Researchers measured the sound levels of 14 infant sleep machines in 2014 (3). They found that at 30 cm (like when the machine is next to the crib, under the crib, or on a crib rail) at maximum sound levels, all devices exceeded 50 decibels, which is the noise limit for infants in hospital nurseries. Some of the machines even produced output levels at, or above 85 decibels, which is the occupational limit for adults.
The conclusion of this study was that "Exposure to these devices may place infants at risk of developing noise-induced hearing loss, or maldevelopment of the auditory system". But it is important to know that they didn't actually study the infants, they only measured the noise levels of the sound machines in this study, which makes the conclusion a bit speculative. The recommendations for families in this study were the following: first, place the sleep machine as far away as possible from the infant and never in the crib or on a crib rail, second play the machine at low volume, and third, operate the machine for a short duration of time. These recommendations sound too vague for me, so let’s dive in further.
5 Harvey Karp’s recommendations in The Happiest Baby On The Block
I looked up the citations of this paper, but I didn't find any research about babies. However, I have found Harvey Karp's website (4). He has a blog post specifically about this research paper (it is actually an excerpt from his book, The happiest baby on the block). Harvey Karp is well-known for the soothing techniques he promotes for infants. One of these is shushing, which can be substituted with white noise, so of course he had his opinion about this paper: "That advice may seem logical, but I believe it is wrong... and even dangerous. By reducing infant crying and boosting a baby's (and mother's) sleep, white noise may prevent many of the terrible problems triggered by these two stressors, including postpartum depression, SIDS and child abuse. But it only works if it is loud enough!"
He continues saying that sound doesn't start boosting sleep until it gets to 60 to 65 decibels, and a baby cry is about 80 decibels. He argues that something that the baby produces himself cannot hurt the baby's ears, right? His recommendations for parents are the following: "When your baby cries boost the sound - for several minutes - to the level of her cries. After she's been asleep for 5 to 10 minutes, reduce the sound level to the level of a soft shower, around 65 decibels".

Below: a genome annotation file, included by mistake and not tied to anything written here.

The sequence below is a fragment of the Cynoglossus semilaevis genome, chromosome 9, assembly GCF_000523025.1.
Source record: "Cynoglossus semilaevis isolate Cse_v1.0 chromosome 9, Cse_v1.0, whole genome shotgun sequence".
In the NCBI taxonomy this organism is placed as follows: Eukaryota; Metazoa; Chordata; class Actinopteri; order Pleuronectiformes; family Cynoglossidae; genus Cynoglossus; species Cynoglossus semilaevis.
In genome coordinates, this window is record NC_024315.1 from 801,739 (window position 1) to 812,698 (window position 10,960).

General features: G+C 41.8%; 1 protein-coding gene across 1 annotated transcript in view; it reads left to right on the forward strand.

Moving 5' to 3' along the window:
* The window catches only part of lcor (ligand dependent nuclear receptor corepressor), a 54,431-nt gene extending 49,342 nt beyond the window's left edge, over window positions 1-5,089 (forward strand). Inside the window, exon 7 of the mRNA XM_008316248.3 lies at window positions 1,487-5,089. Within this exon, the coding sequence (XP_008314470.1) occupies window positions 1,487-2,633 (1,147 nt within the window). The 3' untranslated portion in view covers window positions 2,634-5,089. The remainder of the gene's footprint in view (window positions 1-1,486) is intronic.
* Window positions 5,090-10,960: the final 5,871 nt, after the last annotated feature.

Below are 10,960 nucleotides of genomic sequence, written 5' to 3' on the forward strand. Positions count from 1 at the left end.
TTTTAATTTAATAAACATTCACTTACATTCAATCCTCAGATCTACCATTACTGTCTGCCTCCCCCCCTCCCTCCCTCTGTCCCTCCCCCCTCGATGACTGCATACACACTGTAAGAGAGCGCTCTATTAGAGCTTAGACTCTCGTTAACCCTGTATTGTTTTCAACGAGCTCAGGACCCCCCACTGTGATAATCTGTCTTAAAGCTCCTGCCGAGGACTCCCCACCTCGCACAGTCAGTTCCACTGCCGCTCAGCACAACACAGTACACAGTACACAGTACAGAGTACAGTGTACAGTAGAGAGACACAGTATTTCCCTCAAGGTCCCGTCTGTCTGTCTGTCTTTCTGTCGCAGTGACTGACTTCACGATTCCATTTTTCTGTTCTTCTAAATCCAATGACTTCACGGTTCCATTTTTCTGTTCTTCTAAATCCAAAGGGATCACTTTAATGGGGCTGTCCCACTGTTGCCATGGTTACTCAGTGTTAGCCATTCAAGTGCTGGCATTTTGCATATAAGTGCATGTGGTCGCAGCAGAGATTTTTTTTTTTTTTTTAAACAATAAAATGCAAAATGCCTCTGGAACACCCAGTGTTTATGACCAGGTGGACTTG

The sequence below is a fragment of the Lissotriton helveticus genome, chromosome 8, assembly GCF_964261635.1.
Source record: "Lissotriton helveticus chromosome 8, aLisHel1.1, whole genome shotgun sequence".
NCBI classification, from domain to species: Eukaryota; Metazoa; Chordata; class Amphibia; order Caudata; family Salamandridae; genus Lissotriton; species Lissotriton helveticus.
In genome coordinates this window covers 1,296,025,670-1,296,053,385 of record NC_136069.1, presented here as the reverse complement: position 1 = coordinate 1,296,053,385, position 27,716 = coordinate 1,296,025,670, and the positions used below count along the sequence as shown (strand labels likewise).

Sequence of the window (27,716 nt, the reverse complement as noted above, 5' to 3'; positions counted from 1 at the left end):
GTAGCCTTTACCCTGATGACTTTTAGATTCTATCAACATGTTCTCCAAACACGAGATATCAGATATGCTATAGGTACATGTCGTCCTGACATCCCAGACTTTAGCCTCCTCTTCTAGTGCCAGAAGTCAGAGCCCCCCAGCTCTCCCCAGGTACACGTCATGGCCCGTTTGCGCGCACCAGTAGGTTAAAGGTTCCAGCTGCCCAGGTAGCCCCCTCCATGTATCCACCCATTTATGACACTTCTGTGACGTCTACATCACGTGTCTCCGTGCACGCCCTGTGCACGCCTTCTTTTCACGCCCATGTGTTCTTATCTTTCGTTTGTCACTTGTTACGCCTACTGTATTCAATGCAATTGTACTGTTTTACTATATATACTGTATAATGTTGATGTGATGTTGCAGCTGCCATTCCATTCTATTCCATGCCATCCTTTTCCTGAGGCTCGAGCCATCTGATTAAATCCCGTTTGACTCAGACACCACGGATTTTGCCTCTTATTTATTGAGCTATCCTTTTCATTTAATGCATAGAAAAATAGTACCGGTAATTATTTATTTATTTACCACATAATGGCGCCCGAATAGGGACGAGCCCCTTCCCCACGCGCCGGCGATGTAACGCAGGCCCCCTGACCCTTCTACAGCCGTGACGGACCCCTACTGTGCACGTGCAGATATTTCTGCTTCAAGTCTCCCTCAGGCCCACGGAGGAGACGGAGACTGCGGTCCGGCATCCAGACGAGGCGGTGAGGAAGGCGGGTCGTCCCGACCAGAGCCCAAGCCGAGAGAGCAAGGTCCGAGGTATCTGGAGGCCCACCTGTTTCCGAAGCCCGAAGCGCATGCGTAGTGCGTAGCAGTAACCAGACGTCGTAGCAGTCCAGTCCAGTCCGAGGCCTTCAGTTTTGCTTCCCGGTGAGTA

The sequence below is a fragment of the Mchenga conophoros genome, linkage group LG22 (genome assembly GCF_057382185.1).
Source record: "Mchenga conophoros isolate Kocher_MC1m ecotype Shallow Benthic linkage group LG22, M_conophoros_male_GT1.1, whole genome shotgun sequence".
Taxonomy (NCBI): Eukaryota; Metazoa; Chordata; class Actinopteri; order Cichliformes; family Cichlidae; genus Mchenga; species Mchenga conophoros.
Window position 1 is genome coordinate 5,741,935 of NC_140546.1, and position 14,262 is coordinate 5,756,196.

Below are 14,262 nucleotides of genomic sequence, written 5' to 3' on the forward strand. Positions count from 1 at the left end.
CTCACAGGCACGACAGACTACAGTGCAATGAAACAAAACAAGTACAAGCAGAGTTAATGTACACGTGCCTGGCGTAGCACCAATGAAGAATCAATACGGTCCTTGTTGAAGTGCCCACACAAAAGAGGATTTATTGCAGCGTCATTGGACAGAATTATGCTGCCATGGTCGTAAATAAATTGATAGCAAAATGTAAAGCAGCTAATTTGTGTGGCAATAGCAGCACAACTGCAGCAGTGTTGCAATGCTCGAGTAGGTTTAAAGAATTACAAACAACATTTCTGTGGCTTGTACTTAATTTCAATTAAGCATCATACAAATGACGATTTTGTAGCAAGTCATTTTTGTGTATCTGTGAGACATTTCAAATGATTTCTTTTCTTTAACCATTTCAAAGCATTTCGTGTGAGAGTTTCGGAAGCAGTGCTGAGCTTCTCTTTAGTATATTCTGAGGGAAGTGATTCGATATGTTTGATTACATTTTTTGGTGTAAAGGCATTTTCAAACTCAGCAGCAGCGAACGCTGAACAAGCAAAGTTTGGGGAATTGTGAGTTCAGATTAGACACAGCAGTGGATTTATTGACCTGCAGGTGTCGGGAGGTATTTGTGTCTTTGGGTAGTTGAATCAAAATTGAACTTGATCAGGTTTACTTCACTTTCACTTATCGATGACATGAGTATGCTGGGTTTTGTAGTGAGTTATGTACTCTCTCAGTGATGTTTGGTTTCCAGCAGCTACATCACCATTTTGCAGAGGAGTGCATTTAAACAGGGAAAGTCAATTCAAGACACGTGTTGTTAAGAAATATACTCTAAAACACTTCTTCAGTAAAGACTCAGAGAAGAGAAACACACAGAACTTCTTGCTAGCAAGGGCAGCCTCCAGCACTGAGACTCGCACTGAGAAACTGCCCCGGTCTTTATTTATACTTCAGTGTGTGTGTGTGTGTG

Most decibel scales say that a soft shower is around 50 dB, not 65 dB. Of course, showers are of different intensities, but just keep in mind that 65 dB is somewhere between the loudness of a normal conversation and city traffic. You also have to know, that there's a slight conflict of interest, because Harvey Karp produces several sound machines, for example, the Snoo Bear, which is a Teddy bear that plays white noise and also the Snoo smart sleeper, which is a kind of crib that also emits white noise.
But all-in-all, I think that Harvey Karp's recommendations are useful, because he emphasizes that time is a very important factor in determining the risk of noise. I also like that he looks at the problem holistically, taking into consideration not only the risk induced by noise, but also the risk associated with loss of sleep.
6 How to use sound machines safely?
What are my recommendations? First of all, decide where you would put the sound machine and then measure the sound level in the crib. Distance from the machine influences the sound level greatly, so try to measure the sound level somewhere where your baby's head would be most of the time. For measuring the sound level, you can use free apps, e.g. the Sound Meter.
Most sound machines do not indicate dB levels, and even if they do that would be the dB level at the machine or close to the machine, but not in the crib. My advice is to mark the different dB levels on your machine with a marker. In this way, when you put the volume at a certain level, you will know what that means in terms of dB in the crib.
When you try to put your baby to bed, start with 50 dB, and see if it helps. If it doesn't help, increase the volume gradually, but I would never go over 85 decibels. When your baby is in deep sleep, decrease the volume back to 50 dB.
To sum up, don’t use sound machines blindly, but measure the sound level in the crib. If you have to increase the volume to higher levels to help your baby fall asleep, just decrease the volume when they are in deep sleep, and don’t worry, because just a few minutes of lauder noise cannot hurt your baby's ears.
- Michael Dellarco, S. M. V. (2014). Assessment of Noise Exposure to Children: Considerations for the National Children’s Study. Journal of Pregnancy and Child Health, 01(01), 1–15. https://doi.org/10.4172/2376-127x.1000105.
- Hugh, S. C., Wolter, N. E., Propst, E. J., Gordon, K. A., Cushing, S. L., & Papsin, B. C. (2014). Infant sleep machines and hazardous sound pressure levels. Pediatrics, 133(4), 677–681. https://doi.org/10.1542/peds.2013-3617